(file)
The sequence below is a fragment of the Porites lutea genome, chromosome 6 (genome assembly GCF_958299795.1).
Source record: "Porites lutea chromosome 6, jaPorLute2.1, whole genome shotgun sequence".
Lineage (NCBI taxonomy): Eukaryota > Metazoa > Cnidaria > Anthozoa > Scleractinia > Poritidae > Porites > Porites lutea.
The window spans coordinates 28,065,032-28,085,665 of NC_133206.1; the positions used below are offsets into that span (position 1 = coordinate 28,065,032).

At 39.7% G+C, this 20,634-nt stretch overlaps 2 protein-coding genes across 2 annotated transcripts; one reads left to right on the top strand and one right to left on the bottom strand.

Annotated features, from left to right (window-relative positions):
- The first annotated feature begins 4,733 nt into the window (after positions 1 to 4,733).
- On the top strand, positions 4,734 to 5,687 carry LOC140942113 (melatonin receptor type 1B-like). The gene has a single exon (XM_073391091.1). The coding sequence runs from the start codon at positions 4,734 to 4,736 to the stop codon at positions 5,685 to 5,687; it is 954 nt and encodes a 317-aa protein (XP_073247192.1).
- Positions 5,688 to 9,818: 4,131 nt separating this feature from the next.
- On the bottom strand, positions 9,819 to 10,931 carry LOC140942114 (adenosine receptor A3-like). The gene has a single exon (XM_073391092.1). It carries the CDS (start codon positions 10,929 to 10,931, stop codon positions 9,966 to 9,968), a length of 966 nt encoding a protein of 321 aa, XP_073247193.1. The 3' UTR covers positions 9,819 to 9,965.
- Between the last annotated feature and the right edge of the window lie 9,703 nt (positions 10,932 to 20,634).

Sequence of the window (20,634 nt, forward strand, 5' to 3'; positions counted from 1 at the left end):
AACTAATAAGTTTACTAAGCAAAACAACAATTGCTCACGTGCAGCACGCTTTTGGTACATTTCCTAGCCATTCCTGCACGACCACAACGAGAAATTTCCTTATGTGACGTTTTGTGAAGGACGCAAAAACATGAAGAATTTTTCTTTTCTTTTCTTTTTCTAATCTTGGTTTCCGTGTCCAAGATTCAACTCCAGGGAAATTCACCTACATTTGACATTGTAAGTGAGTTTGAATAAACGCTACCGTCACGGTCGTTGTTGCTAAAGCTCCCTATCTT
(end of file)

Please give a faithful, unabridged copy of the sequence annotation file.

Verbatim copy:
The sequence below is a fragment of the Porites lutea genome, chromosome 6 (genome assembly GCF_958299795.1).
Source record: "Porites lutea chromosome 6, jaPorLute2.1, whole genome shotgun sequence".
Lineage (NCBI taxonomy): Eukaryota > Metazoa > Cnidaria > Anthozoa > Scleractinia > Poritidae > Porites > Porites lutea.
The window spans coordinates 28,065,032-28,085,665 of NC_133206.1; the positions used below are offsets into that span (position 1 = coordinate 28,065,032).

At 39.7% G+C, this 20,634-nt stretch overlaps 2 protein-coding genes across 2 annotated transcripts; one reads left to right on the top strand and one right to left on the bottom strand.

Annotated features, from left to right (window-relative positions):
- The first annotated feature begins 4,733 nt into the window (after positions 1 to 4,733).
- On the top strand, positions 4,734 to 5,687 carry LOC140942113 (melatonin receptor type 1B-like). The gene has a single exon (XM_073391091.1). The coding sequence runs from the start codon at positions 4,734 to 4,736 to the stop codon at positions 5,685 to 5,687; it is 954 nt and encodes a 317-aa protein (XP_073247192.1).
- Positions 5,688 to 9,818: 4,131 nt separating this feature from the next.
- On the bottom strand, positions 9,819 to 10,931 carry LOC140942114 (adenosine receptor A3-like). The gene has a single exon (XM_073391092.1). It carries the CDS (start codon positions 10,929 to 10,931, stop codon positions 9,966 to 9,968), a length of 966 nt encoding a protein of 321 aa, XP_073247193.1. The 3' UTR covers positions 9,819 to 9,965.
- Between the last annotated feature and the right edge of the window lie 9,703 nt (positions 10,932 to 20,634).

Sequence of the window (20,634 nt, forward strand, 5' to 3'; positions counted from 1 at the left end):
AACTAATAAGTTTACTAAGCAAAACAACAATTGCTCACGTGCAGCACGCTTTTGGTACATTTCCTAGCCATTCCTGCACGACCACAACGAGAAATTTCCTTATGTGACGTTTTGTGAAGGACGCAAAAACATGAAGAATTTTTCTTTTCTTTTCTTTTTCTAATCTTGGTTTCCGTGTCCAAGATTCAACTCCAGGGAAATTCACCTACATTTGACATTGTAAGTGAGTTTGAATAAACGCTACCGTCACGGTCGTTGTTGCTAAAGCTCCCTATCTT